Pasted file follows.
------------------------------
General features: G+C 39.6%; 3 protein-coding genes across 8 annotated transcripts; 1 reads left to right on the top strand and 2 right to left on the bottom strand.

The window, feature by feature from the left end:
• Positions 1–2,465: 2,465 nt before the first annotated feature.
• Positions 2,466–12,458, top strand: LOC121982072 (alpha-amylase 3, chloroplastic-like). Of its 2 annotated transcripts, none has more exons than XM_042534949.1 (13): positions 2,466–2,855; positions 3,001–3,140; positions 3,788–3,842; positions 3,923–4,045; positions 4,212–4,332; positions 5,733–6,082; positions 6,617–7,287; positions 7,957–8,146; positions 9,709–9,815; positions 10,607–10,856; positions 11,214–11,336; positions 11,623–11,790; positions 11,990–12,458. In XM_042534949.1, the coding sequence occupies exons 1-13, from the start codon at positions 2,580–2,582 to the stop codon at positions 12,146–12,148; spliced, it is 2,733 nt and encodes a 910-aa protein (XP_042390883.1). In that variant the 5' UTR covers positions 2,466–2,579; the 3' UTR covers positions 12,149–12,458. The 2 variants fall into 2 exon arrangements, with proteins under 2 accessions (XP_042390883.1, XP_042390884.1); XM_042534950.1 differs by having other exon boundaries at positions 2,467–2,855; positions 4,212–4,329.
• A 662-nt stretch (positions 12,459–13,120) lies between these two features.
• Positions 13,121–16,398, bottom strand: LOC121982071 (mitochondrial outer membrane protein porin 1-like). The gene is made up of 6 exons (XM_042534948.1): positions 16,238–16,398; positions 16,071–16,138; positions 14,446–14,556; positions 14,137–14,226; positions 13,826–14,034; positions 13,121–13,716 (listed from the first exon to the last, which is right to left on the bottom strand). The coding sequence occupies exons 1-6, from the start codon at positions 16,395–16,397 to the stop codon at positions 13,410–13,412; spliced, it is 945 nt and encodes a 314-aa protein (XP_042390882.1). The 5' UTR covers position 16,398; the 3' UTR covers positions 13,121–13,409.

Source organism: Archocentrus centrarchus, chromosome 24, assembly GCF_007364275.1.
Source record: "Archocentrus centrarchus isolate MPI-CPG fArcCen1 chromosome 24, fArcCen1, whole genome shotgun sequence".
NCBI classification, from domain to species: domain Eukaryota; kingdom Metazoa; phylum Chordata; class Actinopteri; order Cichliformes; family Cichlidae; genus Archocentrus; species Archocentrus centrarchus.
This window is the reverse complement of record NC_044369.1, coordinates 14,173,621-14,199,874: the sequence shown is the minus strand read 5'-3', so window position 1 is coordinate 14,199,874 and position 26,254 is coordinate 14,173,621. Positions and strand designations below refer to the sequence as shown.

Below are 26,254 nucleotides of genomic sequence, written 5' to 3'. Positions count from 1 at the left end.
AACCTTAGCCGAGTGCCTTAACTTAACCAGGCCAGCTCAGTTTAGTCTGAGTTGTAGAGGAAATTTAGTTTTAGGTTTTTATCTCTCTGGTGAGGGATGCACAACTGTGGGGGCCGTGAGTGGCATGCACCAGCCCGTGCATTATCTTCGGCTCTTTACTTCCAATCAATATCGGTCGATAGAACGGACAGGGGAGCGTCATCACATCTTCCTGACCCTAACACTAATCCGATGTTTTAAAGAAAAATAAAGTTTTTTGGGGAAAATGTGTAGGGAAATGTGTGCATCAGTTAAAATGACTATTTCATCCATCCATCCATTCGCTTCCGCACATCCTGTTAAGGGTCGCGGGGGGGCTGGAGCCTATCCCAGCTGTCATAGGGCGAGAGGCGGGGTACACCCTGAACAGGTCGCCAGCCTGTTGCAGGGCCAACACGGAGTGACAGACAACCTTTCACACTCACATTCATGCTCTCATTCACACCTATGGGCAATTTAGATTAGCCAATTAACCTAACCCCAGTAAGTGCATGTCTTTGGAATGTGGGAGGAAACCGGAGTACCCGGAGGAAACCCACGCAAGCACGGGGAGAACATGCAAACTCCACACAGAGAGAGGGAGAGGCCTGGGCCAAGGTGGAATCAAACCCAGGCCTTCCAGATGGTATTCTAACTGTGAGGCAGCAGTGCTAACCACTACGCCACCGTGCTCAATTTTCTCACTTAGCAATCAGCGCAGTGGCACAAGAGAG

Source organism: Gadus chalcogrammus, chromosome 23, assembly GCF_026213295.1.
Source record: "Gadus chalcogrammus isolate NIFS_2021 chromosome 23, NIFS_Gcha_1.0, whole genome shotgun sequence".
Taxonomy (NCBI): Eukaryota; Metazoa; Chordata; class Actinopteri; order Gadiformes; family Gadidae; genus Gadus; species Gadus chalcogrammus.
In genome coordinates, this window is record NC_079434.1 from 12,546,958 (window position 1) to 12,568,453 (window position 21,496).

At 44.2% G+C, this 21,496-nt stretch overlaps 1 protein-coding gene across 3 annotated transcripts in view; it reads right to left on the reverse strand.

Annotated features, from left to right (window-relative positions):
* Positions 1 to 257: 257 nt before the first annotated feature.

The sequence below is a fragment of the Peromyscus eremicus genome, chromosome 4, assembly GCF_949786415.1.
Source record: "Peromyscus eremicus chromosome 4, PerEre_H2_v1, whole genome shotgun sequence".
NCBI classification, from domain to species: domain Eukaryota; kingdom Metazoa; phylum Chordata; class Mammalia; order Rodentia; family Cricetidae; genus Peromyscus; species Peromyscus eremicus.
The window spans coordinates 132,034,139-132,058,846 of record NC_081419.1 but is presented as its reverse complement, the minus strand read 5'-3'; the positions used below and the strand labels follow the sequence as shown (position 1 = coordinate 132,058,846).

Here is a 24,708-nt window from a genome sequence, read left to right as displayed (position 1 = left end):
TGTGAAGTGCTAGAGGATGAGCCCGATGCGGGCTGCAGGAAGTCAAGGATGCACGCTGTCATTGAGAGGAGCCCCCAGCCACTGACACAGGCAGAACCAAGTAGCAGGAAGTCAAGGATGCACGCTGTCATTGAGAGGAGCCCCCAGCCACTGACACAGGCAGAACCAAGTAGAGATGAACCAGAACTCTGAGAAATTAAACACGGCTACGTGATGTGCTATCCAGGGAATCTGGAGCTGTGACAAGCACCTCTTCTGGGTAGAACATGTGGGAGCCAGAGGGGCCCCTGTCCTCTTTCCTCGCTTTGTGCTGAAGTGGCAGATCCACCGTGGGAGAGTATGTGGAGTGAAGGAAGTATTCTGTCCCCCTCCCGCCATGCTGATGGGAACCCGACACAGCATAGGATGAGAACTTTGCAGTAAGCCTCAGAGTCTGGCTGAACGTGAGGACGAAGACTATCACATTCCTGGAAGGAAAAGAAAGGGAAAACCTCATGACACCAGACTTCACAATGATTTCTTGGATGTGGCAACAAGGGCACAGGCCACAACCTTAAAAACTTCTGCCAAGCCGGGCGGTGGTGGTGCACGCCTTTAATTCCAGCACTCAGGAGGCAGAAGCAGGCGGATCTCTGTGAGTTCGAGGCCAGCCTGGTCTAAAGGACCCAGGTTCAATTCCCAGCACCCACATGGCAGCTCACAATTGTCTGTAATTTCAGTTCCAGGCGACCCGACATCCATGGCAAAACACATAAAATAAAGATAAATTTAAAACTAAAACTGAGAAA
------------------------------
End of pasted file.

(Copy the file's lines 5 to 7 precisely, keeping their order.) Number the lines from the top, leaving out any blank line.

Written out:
• A 662-nt stretch (positions 12,459–13,120) lies between these two features.
• Positions 13,121–16,398, bottom strand: LOC121982071 (mitochondrial outer membrane protein porin 1-like). The gene is made up of 6 exons (XM_042534948.1): positions 16,238–16,398; positions 16,071–16,138; positions 14,446–14,556; positions 14,137–14,226; positions 13,826–14,034; positions 13,121–13,716 (listed from the first exon to the last, which is right to left on the bottom strand). The coding sequence occupies exons 1-6, from the start codon at positions 16,395–16,397 to the stop codon at positions 13,410–13,412; spliced, it is 945 nt and encodes a 314-aa protein (XP_042390882.1). The 5' UTR covers position 16,398; the 3' UTR covers positions 13,121–13,409.

Source organism: Archocentrus centrarchus, chromosome 24, assembly GCF_007364275.1.